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Capital city dwelling values grow for nearly 20 years straight

Capital city dwelling values grow for nearly 20 years straight

Capital city dwelling values across Australia have fallen only twice in the past 20 years, according to new CoreLogic figures.

CoreLogic has confirmed that in every year since the 1997 financial year, combined capital city dwelling values have grown except for in FY11 when they fell by 1.4 per cent, and FY12 when they saw a 3.6 per cent drop.

In the 2017 financial year combined capital city dwelling values grew by 9.6 per cent, up from a growth rate of 8.3 per cent in FY16.

Cameron Kusher CoreLogic head of research noted that in recent years, the “growth story” across individual capital cities had been “vastly different.”

Sydney experienced growth of 12.2 per cent over FY17 – the fifth year in a row of growth. Melbourne also saw five years of growth, reaching a growth rate of 13.7 in FY17, their greatest surge since the 2009-10 financial year.

Rates of growth in Brisbane slowed from 5.3 per cent in FY16 to 2.0 per cent, while in Darwin (-7.0 per cent) and Perth (-4.7 per cent), growth rates went backwards.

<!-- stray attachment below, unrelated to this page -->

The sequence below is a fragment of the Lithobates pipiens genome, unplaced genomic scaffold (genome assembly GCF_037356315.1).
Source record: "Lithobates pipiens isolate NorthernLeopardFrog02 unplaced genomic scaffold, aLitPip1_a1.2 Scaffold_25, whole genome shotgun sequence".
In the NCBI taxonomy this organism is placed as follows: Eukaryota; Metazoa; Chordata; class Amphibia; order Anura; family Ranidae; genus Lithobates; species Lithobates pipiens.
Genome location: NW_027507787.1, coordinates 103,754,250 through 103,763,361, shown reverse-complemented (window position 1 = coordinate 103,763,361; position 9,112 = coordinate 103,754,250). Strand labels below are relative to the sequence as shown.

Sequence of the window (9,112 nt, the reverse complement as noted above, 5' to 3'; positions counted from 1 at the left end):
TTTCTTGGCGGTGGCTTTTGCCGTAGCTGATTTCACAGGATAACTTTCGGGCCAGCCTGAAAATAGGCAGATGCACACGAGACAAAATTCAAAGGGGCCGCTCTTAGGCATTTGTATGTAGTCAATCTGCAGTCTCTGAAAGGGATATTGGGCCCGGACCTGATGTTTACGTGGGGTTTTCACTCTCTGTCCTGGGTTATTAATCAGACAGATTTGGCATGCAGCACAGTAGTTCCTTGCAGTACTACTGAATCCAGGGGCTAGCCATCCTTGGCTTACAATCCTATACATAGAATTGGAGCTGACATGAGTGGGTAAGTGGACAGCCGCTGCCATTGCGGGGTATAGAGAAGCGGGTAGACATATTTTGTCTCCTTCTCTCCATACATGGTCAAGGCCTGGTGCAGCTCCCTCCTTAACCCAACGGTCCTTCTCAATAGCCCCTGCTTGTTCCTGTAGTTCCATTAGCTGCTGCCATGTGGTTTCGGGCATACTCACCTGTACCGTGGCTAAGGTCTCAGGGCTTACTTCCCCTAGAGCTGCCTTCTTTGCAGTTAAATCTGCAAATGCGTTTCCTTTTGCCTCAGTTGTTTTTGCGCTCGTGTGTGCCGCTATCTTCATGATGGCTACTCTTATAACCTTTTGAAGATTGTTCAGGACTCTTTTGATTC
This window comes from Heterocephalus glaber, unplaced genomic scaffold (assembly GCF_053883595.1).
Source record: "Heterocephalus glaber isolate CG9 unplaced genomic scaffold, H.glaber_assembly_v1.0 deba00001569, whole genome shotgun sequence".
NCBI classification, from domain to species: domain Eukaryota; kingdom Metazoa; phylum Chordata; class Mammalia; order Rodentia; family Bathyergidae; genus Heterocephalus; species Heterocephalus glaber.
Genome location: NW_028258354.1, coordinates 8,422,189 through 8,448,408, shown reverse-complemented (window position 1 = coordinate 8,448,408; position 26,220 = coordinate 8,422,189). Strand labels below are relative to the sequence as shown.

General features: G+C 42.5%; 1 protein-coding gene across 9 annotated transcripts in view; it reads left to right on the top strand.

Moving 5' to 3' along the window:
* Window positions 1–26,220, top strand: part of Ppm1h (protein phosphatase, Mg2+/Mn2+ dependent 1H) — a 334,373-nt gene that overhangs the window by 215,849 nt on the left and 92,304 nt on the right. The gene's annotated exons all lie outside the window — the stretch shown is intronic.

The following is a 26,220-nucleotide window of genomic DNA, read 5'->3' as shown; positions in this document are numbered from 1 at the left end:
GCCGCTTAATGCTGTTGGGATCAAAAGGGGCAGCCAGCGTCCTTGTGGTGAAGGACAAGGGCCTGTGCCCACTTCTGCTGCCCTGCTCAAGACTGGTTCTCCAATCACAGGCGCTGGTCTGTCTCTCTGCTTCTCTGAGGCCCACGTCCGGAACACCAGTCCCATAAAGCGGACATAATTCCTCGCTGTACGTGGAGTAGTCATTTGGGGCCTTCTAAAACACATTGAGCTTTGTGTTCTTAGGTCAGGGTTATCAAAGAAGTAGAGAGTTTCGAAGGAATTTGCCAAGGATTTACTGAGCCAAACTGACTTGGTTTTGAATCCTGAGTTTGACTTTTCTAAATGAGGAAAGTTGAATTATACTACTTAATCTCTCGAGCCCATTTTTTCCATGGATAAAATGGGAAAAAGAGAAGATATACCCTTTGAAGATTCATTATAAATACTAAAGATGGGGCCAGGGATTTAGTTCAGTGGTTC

According to Mr Kusher: “Two of the primary factors influencing the rebound in capital gains during the most recent financial year was the increase in investment activity after 2015/16 which saw investment activity slow on the back of changed prudential policies implemented by APRA [the Australian Prudential Regulation Authority], as well as successive rate cuts in May and August last year that added further incentive to property buyers.”

He predicts a continued, “if not more pronounced”, deceleration in the investor market in FY18 as the APRA crackdown on investment lending, introduced in March this year, takes effect.

“Coupled with affordability constraints and higher mortgage rates, we expect the 2017/18 financial year will record a less substantial rate of capital gains than what was seen in 2016/17.”

[Related: Medium-density housing on the rise]

Capital city dwelling values grow for nearly 20 years straight
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